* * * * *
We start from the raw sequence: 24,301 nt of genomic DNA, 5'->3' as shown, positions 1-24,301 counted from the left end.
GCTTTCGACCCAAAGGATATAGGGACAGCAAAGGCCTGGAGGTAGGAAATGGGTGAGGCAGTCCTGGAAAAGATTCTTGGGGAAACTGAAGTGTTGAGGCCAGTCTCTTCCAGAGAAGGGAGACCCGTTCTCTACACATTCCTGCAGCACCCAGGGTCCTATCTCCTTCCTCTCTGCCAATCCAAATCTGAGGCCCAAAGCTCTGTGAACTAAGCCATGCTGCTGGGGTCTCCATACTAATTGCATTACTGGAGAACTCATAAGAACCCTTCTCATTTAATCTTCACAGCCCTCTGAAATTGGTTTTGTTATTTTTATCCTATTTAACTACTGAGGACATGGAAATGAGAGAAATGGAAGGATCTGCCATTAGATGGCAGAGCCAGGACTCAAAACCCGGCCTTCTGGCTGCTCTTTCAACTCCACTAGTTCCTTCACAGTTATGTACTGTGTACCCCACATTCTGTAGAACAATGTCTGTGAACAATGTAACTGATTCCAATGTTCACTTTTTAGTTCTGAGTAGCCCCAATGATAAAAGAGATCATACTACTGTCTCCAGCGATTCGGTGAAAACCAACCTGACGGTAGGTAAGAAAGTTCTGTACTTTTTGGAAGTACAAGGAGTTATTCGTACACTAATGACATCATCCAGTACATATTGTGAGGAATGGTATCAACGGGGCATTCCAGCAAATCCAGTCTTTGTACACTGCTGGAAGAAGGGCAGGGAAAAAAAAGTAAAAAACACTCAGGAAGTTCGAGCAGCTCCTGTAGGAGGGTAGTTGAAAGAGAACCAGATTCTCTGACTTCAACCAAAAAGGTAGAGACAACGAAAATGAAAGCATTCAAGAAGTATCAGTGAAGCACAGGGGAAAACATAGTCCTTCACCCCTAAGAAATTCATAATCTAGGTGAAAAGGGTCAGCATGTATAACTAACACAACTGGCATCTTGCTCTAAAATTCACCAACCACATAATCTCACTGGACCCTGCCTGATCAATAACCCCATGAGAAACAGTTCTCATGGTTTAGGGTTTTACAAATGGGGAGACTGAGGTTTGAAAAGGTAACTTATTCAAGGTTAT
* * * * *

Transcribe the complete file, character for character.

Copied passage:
We start from the raw sequence: 24,301 nt of genomic DNA, 5'->3' as shown, positions 1-24,301 counted from the left end.
GCTTTCGACCCAAAGGATATAGGGACAGCAAAGGCCTGGAGGTAGGAAATGGGTGAGGCAGTCCTGGAAAAGATTCTTGGGGAAACTGAAGTGTTGAGGCCAGTCTCTTCCAGAGAAGGGAGACCCGTTCTCTACACATTCCTGCAGCACCCAGGGTCCTATCTCCTTCCTCTCTGCCAATCCAAATCTGAGGCCCAAAGCTCTGTGAACTAAGCCATGCTGCTGGGGTCTCCATACTAATTGCATTACTGGAGAACTCATAAGAACCCTTCTCATTTAATCTTCACAGCCCTCTGAAATTGGTTTTGTTATTTTTATCCTATTTAACTACTGAGGACATGGAAATGAGAGAAATGGAAGGATCTGCCATTAGATGGCAGAGCCAGGACTCAAAACCCGGCCTTCTGGCTGCTCTTTCAACTCCACTAGTTCCTTCACAGTTATGTACTGTGTACCCCACATTCTGTAGAACAATGTCTGTGAACAATGTAACTGATTCCAATGTTCACTTTTTAGTTCTGAGTAGCCCCAATGATAAAAGAGATCATACTACTGTCTCCAGCGATTCGGTGAAAACCAACCTGACGGTAGGTAAGAAAGTTCTGTACTTTTTGGAAGTACAAGGAGTTATTCGTACACTAATGACATCATCCAGTACATATTGTGAGGAATGGTATCAACGGGGCATTCCAGCAAATCCAGTCTTTGTACACTGCTGGAAGAAGGGCAGGGAAAAAAAAGTAAAAAACACTCAGGAAGTTCGAGCAGCTCCTGTAGGAGGGTAGTTGAAAGAGAACCAGATTCTCTGACTTCAACCAAAAAGGTAGAGACAACGAAAATGAAAGCATTCAAGAAGTATCAGTGAAGCACAGGGGAAAACATAGTCCTTCACCCCTAAGAAATTCATAATCTAGGTGAAAAGGGTCAGCATGTATAACTAACACAACTGGCATCTTGCTCTAAAATTCACCAACCACATAATCTCACTGGACCCTGCCTGATCAATAACCCCATGAGAAACAGTTCTCATGGTTTAGGGTTTTACAAATGGGGAGACTGAGGTTTGAAAAGGTAACTTATTCAAGGTTAT